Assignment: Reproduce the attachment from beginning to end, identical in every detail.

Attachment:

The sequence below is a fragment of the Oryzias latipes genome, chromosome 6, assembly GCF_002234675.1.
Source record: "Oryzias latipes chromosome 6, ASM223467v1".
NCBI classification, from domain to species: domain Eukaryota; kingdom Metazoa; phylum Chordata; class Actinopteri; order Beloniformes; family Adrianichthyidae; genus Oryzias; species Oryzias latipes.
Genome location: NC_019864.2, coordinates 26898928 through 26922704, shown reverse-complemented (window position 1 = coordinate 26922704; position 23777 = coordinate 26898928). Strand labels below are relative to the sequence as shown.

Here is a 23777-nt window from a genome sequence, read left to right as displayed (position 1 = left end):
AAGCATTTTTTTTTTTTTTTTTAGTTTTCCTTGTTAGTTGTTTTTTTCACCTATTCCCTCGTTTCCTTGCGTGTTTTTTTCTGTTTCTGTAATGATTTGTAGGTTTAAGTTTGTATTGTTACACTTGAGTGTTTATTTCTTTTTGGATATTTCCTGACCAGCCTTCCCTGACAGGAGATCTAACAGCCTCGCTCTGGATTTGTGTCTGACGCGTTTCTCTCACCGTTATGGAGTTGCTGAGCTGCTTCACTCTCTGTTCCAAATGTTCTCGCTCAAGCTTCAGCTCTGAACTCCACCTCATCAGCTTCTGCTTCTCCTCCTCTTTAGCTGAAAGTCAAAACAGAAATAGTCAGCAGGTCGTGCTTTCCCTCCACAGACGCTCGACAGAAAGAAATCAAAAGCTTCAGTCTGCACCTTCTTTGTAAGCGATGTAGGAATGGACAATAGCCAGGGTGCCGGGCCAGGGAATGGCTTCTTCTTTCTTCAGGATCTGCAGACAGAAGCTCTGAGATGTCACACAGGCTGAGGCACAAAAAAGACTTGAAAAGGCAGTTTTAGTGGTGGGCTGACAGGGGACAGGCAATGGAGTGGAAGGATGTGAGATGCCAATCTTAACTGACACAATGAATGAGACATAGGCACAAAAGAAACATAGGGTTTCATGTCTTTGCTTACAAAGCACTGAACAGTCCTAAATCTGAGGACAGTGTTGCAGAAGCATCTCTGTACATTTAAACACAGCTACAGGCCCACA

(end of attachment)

The sequence below is a fragment of the Oryzias latipes genome, chromosome 6, assembly GCF_002234675.1.
Source record: "Oryzias latipes chromosome 6, ASM223467v1".
NCBI classification, from domain to species: domain Eukaryota; kingdom Metazoa; phylum Chordata; class Actinopteri; order Beloniformes; family Adrianichthyidae; genus Oryzias; species Oryzias latipes.
Genome location: NC_019864.2, coordinates 26898928 through 26922704, shown reverse-complemented (window position 1 = coordinate 26922704; position 23777 = coordinate 26898928). Strand labels below are relative to the sequence as shown.

Here is a 23777-nt window from a genome sequence, read left to right as displayed (position 1 = left end):
AAGCATTTTTTTTTTTTTTTTTAGTTTTCCTTGTTAGTTGTTTTTTTCACCTATTCCCTCGTTTCCTTGCGTGTTTTTTTCTGTTTCTGTAATGATTTGTAGGTTTAAGTTTGTATTGTTACACTTGAGTGTTTATTTCTTTTTGGATATTTCCTGACCAGCCTTCCCTGACAGGAGATCTAACAGCCTCGCTCTGGATTTGTGTCTGACGCGTTTCTCTCACCGTTATGGAGTTGCTGAGCTGCTTCACTCTCTGTTCCAAATGTTCTCGCTCAAGCTTCAGCTCTGAACTCCACCTCATCAGCTTCTGCTTCTCCTCCTCTTTAGCTGAAAGTCAAAACAGAAATAGTCAGCAGGTCGTGCTTTCCCTCCACAGACGCTCGACAGAAAGAAATCAAAAGCTTCAGTCTGCACCTTCTTTGTAAGCGATGTAGGAATGGACAATAGCCAGGGTGCCGGGCCAGGGAATGGCTTCTTCTTTCTTCAGGATCTGCAGACAGAAGCTCTGAGATGTCACACAGGCTGAGGCACAAAAAAGACTTGAAAAGGCAGTTTTAGTGGTGGGCTGACAGGGGACAGGCAATGGAGTGGAAGGATGTGAGATGCCAATCTTAACTGACACAATGAATGAGACATAGGCACAAAAGAAACATAGGGTTTCATGTCTTTGCTTACAAAGCACTGAACAGTCCTAAATCTGAGGACAGTGTTGCAGAAGCATCTCTGTACATTTAAACACAGCTACAGGCCCACA